Came across this article today and I have to say that I'm glad that an outlet like the New York Times is writing about something so fringe to the mainstream reader. I think most people don't care about loudness and dynamic range in recordings, but the NYT does a good job in trying to appeal to the average reader by equating engineering techniques with record popularity and the Grammy's,
"Several years ago, Chris Johnson, an audio software developer, tested a theory, espoused by some anti-loudness activists, that the hyper-compression roiling the industry was partly to blame for shortened careers. Using a list of all-time best-selling recordings, he rearranged them by “commercial importance,” assigning each a score derived by multiplying an album’s number of platinum certifications (how many millions sold) by the number of years it had been on the market. These were records that were not merely popular — they also displayed longevity. He then used software to analyze the sound waves of each album."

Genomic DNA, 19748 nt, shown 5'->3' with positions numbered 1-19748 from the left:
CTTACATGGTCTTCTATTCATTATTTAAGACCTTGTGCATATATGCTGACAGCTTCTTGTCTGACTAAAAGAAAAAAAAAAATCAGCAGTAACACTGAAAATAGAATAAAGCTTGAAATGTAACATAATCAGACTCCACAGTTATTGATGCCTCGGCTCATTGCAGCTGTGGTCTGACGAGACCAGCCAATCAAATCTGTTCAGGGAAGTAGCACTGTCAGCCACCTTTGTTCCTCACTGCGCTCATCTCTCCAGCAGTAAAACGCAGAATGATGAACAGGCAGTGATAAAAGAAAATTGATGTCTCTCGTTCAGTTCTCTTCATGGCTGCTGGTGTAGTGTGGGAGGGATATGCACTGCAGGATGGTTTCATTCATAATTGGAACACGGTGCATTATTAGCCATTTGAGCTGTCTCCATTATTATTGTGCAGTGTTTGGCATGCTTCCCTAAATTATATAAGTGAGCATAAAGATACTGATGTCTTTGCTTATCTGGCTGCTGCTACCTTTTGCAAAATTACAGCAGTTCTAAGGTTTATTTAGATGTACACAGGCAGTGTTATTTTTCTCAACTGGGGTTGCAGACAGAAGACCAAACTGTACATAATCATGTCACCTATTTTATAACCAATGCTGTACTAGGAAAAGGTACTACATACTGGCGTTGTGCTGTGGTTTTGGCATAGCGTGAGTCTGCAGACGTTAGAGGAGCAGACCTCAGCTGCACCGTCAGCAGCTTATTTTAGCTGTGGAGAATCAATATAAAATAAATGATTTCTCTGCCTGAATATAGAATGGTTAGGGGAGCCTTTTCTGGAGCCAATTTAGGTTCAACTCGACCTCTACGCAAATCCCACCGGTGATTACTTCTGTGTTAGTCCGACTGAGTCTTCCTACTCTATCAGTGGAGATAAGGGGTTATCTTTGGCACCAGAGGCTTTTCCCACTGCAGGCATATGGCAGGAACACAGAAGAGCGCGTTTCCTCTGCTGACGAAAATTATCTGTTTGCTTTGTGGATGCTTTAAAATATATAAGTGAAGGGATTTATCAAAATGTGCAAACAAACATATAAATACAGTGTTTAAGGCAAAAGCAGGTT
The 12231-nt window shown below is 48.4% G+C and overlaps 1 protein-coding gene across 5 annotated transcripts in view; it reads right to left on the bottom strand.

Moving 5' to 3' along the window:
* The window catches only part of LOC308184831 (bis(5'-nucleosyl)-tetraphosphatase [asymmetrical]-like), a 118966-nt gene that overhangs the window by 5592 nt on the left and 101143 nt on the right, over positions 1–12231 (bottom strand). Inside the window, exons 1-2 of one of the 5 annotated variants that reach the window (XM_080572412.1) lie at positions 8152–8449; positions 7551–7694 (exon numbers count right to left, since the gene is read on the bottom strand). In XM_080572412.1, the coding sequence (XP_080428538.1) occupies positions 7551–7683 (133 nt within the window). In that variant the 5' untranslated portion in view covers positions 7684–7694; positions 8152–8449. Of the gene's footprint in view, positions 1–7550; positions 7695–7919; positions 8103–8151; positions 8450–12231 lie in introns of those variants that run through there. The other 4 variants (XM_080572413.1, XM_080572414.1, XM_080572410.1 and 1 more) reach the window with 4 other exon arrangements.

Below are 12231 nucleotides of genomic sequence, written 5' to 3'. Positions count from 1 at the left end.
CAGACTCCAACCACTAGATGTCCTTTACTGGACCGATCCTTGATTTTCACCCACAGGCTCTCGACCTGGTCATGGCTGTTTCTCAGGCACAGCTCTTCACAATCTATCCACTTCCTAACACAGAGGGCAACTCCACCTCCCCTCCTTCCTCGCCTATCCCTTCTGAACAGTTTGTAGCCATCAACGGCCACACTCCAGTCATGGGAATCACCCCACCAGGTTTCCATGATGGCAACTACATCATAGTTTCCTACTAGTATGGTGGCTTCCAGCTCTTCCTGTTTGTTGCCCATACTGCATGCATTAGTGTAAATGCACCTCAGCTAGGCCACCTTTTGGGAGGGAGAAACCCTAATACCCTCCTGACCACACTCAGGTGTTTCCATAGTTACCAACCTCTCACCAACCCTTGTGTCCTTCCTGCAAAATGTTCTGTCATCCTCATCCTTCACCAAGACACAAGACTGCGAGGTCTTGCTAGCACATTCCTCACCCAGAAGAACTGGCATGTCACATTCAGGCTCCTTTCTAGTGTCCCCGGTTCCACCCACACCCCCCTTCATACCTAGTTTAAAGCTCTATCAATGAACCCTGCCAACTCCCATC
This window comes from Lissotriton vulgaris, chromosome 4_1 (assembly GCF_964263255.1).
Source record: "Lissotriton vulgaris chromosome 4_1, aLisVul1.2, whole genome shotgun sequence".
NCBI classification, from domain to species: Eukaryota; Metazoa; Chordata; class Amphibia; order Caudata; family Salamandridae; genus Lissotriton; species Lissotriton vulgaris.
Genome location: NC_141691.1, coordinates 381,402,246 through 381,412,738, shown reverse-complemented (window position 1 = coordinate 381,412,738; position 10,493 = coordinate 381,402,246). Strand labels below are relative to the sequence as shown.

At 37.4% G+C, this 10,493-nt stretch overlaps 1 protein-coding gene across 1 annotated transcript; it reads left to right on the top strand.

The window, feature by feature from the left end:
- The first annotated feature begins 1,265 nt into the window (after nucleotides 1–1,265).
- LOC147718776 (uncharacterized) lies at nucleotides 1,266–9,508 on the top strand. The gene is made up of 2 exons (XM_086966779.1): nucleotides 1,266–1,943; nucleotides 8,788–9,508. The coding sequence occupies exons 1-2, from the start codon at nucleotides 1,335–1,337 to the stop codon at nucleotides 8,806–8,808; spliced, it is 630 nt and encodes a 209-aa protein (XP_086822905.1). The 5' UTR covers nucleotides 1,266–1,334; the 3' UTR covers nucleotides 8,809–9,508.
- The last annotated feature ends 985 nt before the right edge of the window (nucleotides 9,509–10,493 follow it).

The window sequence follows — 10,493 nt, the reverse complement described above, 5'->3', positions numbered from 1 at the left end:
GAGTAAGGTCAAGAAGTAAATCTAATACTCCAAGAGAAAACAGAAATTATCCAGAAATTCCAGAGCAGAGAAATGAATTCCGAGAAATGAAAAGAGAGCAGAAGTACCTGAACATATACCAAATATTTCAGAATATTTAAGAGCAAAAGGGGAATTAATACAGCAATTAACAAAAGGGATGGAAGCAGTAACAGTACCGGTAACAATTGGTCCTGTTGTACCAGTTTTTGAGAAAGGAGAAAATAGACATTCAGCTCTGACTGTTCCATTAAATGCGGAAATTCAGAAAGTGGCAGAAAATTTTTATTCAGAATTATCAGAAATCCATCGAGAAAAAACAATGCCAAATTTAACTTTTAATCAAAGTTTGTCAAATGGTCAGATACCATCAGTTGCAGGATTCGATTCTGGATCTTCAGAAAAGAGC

One of the things that stood out to me in the graphs within the article is that some of the truly dynamic pieces of music have a range of loudness values (pink dots) that I think contributes to their engaging and complexly layered sound. I think the effort to equate loudness in a recording to commercial importance might be a flawed concept. The findings might relate more to societal changes in how we listen to/make music, however it is an interesting study to undertake; nothing exists in a vacuum. It would be interesting to hear some comments from people who have been in the industry or who have experiences related to this article!